Fig. 7 Voxel residual volume of zebrafish larval stages against ASD. The descending trends of the voxel residual volume are clearly demonstrated in the graph for all 3 groups of zebrafish larvae at increasing ASD. However, after an ASD of 7 the decrease tends to be assymptotic, especially after an ASD of 21. This means that dense axial-view sampling (like 42, 84, etc.) for our 3D zebrafish reconstruction and measurements is unnecessary. The consistent differences of the volume for the three larval stages can be observed.
Fig. 8
Fig. 8 Surface area of zebrafish larval stages against ASD. The trend in surface area is similar to that of the volume as depicted in Fig. 7. The surface area is computed from a mesh, to suppress noise a mesh smoothing, i.e. implicit fairing, with 10 iterations was applied to all meshes [33].
Fig. 9
Fig. 9 Visualizations of 3D reconstructions for a range of different ASD using the same zebrafish larva instance. The use of an ASD=4 (A) and an ASD=7 (B) results in the 3D reconstructions presenting lots of sharp and flat surface elements which are generated by the carving effects of profile-based 3D reconstruction method. The use of an ASD=12 (C) and an ASD=14 (D) results in an improvement of the 3D models, but some carving artifacts remain. Using an ASD=21(E) to an ASD=84 (H) results in accurate and natural-shaped 3D models. For our particular problem domain, this suggests that both sparse and dense axial-view sampling are not the optimal configuration for zebrafish larva 3D reconstruction. Sparse axial-view sampling produces poor 3D models while dense axial-views sampling requires more computation time whilst the effects do not improve accordingly.
Fig. 10
Fig. 10 Visualization of 3D models of 3 zebrafish larval stages (3 dpf, 4 dpf and 5 dpf). Each box represents a reconstructed 3D model for one specific zebrafish larvae visualized from three different viewpoints. The 3D volumetric representations are shown in green on the left side in each box. The models with texture-mapping are in the right side of each box. (A) 3D models of two selected 3 dpf zebrafish larvae. (B) 3D models of two selected 4 dpf zebrafish larvae. (C) 3D models of two selected 5 dpf zebrafish larvae. Variation in size and shape between stages and within stages (interclass and intraclass) can be appreciated from the visualizations. A remarkable intraclass discrimination originates from the size and color of the yolk. In addition, animations of the 3D zebrafish models are available at: http://bio-imaging.liacs.nl/galleries/VAST-3Dimg/.
Fig. 11
Fig. 11 Distribution of volume of zebrafish larval stages (3 – 5 dpf). X axis: volume; Y axis: normalized probability density. The color-filled triangles on the Volume-axis indicate the locations of the mean for each of the 3 distributions. The numerical values of the mean and standard deviation are indicated with corresponding double-sided colored arrows. One can see that the volume of older zebrafish larvae is always larger than the younger ones. The growth rate increases more from 4 dpf to 5 dpf compared to that from 3 dpf to 4 dpf.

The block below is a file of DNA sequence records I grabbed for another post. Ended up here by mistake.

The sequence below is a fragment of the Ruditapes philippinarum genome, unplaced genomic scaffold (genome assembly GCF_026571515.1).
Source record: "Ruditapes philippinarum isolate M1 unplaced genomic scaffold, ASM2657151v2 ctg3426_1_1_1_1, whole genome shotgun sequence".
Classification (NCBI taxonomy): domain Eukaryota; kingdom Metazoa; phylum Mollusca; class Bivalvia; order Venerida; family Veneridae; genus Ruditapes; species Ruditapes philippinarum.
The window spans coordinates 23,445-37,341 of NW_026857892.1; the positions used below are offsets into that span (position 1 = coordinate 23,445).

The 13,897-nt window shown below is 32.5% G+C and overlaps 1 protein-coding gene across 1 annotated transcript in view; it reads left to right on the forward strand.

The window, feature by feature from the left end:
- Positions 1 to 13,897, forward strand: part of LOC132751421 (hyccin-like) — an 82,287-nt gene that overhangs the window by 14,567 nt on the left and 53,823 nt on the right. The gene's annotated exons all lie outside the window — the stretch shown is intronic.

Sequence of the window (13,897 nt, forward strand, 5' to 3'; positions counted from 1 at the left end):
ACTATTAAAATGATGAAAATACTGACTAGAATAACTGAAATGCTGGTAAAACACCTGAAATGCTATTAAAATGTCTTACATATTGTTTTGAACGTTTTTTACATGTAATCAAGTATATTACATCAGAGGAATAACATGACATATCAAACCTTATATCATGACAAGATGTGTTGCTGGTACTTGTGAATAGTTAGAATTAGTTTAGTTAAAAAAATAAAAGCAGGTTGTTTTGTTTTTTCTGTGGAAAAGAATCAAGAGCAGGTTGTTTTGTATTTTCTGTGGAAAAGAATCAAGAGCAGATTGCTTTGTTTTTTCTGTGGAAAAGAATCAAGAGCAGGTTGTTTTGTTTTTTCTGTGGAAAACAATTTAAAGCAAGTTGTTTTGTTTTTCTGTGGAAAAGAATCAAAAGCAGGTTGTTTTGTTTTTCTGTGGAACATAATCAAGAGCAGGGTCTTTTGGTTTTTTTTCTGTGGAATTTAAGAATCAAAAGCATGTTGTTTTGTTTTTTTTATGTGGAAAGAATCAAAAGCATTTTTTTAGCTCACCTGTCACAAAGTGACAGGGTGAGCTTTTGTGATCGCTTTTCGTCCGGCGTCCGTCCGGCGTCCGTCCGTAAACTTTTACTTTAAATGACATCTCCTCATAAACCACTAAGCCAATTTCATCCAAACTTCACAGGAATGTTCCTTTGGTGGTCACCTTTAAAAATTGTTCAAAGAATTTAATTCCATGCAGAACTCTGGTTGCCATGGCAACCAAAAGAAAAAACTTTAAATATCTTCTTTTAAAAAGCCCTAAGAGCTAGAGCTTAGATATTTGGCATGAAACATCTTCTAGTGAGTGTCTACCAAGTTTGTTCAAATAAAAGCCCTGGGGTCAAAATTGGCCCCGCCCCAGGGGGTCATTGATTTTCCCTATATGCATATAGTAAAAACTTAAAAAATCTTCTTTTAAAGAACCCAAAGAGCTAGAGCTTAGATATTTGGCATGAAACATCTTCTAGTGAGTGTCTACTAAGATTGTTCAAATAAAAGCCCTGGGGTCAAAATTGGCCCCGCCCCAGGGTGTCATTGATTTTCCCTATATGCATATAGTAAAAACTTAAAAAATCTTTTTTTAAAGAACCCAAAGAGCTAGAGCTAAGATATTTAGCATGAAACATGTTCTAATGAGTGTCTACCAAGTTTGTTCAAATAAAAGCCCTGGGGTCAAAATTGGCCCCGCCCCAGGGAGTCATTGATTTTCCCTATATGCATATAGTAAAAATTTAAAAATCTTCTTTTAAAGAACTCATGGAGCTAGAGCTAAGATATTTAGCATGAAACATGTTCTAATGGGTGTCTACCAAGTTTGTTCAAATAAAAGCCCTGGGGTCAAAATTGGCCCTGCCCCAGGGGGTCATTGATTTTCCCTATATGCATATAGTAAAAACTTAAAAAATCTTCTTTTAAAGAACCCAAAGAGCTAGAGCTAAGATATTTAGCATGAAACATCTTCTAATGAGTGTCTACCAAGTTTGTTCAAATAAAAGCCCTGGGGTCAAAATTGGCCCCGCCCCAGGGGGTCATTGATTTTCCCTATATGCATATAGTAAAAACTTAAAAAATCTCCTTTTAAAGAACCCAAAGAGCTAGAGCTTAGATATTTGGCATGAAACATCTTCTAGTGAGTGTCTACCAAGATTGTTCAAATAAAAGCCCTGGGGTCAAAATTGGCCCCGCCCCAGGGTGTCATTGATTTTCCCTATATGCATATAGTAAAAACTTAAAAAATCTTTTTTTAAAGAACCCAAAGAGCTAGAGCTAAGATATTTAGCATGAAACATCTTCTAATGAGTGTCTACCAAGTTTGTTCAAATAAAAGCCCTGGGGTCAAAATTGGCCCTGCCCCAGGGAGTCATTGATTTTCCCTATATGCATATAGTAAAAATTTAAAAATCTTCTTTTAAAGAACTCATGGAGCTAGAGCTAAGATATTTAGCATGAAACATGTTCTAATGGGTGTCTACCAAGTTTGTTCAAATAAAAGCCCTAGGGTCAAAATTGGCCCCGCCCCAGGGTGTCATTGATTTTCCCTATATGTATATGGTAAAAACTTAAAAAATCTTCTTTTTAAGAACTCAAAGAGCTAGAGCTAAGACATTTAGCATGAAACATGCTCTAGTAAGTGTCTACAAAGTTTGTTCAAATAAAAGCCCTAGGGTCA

Fig. 12
Fig. 12 Distribution of surface area of zebrafish larval stages (3 – 5 dpf). X axis: surface area; Y axis: normalized probability density.
Fig. 13
Fig. 13 Joint distribution of volume and surface area of zebrafish larval stages (3 – 5 dpf). X axis: volume; Y axis: surface area. The 3 joint distributions have overlap with respect to each other, especially for the 4 dpf zebrafish larvae. Nevertheless, individual distribution centers can still be separated. The color schema is similar to that of Fig. 11 and Fig. 12

Tables (6)

Tables Icon

Table 1 Diameter statistics of calibration particles (M) measured from 3D reconstructed models (μm) and the corresponding (T) T-test scores.

Tables Icon

Table 2 Volume statistics of (M) measurements from the 3D reconstructed models and (A) analytic calculation from the fitted diameter for calibration particles (×107 μm3).

Tables Icon

Table 3 Surface area statistics of (M) measurements from the 3D reconstructed models and (A) analytic calculation from the fitted diameter for calibration particles (×105 μm2).

Tables Icon

Table 4 Volume statics of zebrafish of the 3 larval stages under study as derived from the 3D reconstructed models (×108 μm3).

Tables Icon

Table 5 Surface area statics of zebrafish of the 3 larval stages under study as derived from the 3D reconstructed models (×106 μm2).

Tables Icon

Table 6 Statics of volume (×108 μm3) and surface area (×106 μm2) for living zebrafish larvae

Equations (9)

Equations on this page are rendered with MathJax. Learn more.

x ˜ = ( f k x s u x 0 f k y u y 0 0 1 ) ( 1 0 0 0 0 1 0 0 0 0 1 0 ) X ,
ψ = ( f , k x , k y , u x , u y , s , intrinsic α , γ , φ , ω 1 : N 1 extrinsic ) T .
𝒳 i = { X | S i ( x i j ) 0 , x i j = P i X j , X j 𝒳 } ,
𝒳 * = i = 1 , , N 𝒳 i
V j = i = 1 N 1 [ S i ( x i j ) 0 ]
𝒳 * = { X | V j ( 1 ) N , X j 𝒳 } , [ 0 , 1 ) .
f ( ψ ) = 1 N i = 1 N C ( S i , P i ( ψ ) 𝒳 ) ,
ψ * = arg ψ Ψ max f ( ψ ) .
f ( ψ ) = | 𝒳 * ( ψ ) | .

Metrics